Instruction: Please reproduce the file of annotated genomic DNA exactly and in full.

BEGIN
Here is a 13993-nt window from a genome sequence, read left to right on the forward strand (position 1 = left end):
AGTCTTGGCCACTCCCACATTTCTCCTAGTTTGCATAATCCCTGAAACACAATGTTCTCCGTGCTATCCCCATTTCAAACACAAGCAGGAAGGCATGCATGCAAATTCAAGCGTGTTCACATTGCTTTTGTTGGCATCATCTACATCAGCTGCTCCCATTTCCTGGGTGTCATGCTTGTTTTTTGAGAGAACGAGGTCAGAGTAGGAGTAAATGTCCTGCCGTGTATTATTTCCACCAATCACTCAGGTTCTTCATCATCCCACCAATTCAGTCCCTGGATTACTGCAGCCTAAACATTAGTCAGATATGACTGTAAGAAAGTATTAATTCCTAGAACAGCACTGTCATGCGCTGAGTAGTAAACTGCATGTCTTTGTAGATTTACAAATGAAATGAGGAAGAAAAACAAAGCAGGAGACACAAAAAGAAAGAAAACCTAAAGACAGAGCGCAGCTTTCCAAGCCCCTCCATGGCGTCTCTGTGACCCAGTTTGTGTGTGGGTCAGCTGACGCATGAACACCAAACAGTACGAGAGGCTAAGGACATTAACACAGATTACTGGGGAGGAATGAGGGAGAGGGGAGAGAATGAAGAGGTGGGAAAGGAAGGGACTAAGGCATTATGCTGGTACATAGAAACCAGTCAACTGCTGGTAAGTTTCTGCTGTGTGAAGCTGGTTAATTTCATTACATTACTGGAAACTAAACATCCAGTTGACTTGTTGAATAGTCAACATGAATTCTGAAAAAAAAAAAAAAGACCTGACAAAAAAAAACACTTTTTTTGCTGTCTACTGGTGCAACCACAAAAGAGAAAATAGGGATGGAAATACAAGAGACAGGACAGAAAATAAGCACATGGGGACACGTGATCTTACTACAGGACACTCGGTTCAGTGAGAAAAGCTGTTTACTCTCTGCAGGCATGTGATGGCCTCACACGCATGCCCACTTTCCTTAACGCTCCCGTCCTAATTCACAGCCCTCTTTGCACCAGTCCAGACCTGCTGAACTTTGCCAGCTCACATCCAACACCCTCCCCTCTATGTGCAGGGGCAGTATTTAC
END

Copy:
Here is a 13993-nt window from a genome sequence, read left to right on the forward strand (position 1 = left end):
AGTCTTGGCCACTCCCACATTTCTCCTAGTTTGCATAATCCCTGAAACACAATGTTCTCCGTGCTATCCCCATTTCAAACACAAGCAGGAAGGCATGCATGCAAATTCAAGCGTGTTCACATTGCTTTTGTTGGCATCATCTACATCAGCTGCTCCCATTTCCTGGGTGTCATGCTTGTTTTTTGAGAGAACGAGGTCAGAGTAGGAGTAAATGTCCTGCCGTGTATTATTTCCACCAATCACTCAGGTTCTTCATCATCCCACCAATTCAGTCCCTGGATTACTGCAGCCTAAACATTAGTCAGATATGACTGTAAGAAAGTATTAATTCCTAGAACAGCACTGTCATGCGCTGAGTAGTAAACTGCATGTCTTTGTAGATTTACAAATGAAATGAGGAAGAAAAACAAAGCAGGAGACACAAAAAGAAAGAAAACCTAAAGACAGAGCGCAGCTTTCCAAGCCCCTCCATGGCGTCTCTGTGACCCAGTTTGTGTGTGGGTCAGCTGACGCATGAACACCAAACAGTACGAGAGGCTAAGGACATTAACACAGATTACTGGGGAGGAATGAGGGAGAGGGGAGAGAATGAAGAGGTGGGAAAGGAAGGGACTAAGGCATTATGCTGGTACATAGAAACCAGTCAACTGCTGGTAAGTTTCTGCTGTGTGAAGCTGGTTAATTTCATTACATTACTGGAAACTAAACATCCAGTTGACTTGTTGAATAGTCAACATGAATTCTGAAAAAAAAAAAAAAGACCTGACAAAAAAAAACACTTTTTTTGCTGTCTACTGGTGCAACCACAAAAGAGAAAATAGGGATGGAAATACAAGAGACAGGACAGAAAATAAGCACATGGGGACACGTGATCTTACTACAGGACACTCGGTTCAGTGAGAAAAGCTGTTTACTCTCTGCAGGCATGTGATGGCCTCACACGCATGCCCACTTTCCTTAACGCTCCCGTCCTAATTCACAGCCCTCTTTGCACCAGTCCAGACCTGCTGAACTTTGCCAGCTCACATCCAACACCCTCCCCTCTATGTGCAGGGGCAGTATTTAC